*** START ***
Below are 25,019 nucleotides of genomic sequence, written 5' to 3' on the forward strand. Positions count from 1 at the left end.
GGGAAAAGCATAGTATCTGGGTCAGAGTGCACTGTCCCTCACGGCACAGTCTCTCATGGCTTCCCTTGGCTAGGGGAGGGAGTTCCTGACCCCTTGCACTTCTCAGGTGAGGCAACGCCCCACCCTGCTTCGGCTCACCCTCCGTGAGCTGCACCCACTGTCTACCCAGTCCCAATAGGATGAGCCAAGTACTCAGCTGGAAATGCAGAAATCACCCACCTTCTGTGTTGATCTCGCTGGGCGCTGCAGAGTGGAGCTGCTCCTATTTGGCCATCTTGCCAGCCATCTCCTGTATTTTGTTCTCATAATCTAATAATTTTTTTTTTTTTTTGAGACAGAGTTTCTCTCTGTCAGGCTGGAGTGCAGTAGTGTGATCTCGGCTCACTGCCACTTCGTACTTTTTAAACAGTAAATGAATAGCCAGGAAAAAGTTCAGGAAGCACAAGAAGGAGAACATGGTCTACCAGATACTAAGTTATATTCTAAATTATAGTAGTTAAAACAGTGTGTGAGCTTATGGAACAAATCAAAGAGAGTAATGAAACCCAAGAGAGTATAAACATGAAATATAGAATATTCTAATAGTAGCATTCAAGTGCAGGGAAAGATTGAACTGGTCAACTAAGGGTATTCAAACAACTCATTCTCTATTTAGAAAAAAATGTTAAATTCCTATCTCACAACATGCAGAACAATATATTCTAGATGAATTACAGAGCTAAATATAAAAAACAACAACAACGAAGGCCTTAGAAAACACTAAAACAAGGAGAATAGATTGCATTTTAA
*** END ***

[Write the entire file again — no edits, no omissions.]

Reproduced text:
Below are 25,019 nucleotides of genomic sequence, written 5' to 3' on the forward strand. Positions count from 1 at the left end.
GGGAAAAGCATAGTATCTGGGTCAGAGTGCACTGTCCCTCACGGCACAGTCTCTCATGGCTTCCCTTGGCTAGGGGAGGGAGTTCCTGACCCCTTGCACTTCTCAGGTGAGGCAACGCCCCACCCTGCTTCGGCTCACCCTCCGTGAGCTGCACCCACTGTCTACCCAGTCCCAATAGGATGAGCCAAGTACTCAGCTGGAAATGCAGAAATCACCCACCTTCTGTGTTGATCTCGCTGGGCGCTGCAGAGTGGAGCTGCTCCTATTTGGCCATCTTGCCAGCCATCTCCTGTATTTTGTTCTCATAATCTAATAATTTTTTTTTTTTTTTGAGACAGAGTTTCTCTCTGTCAGGCTGGAGTGCAGTAGTGTGATCTCGGCTCACTGCCACTTCGTACTTTTTAAACAGTAAATGAATAGCCAGGAAAAAGTTCAGGAAGCACAAGAAGGAGAACATGGTCTACCAGATACTAAGTTATATTCTAAATTATAGTAGTTAAAACAGTGTGTGAGCTTATGGAACAAATCAAAGAGAGTAATGAAACCCAAGAGAGTATAAACATGAAATATAGAATATTCTAATAGTAGCATTCAAGTGCAGGGAAAGATTGAACTGGTCAACTAAGGGTATTCAAACAACTCATTCTCTATTTAGAAAAAAATGTTAAATTCCTATCTCACAACATGCAGAACAATATATTCTAGATGAATTACAGAGCTAAATATAAAAAACAACAACAACGAAGGCCTTAGAAAACACTAAAACAAGGAGAATAGATTGCATTTTAA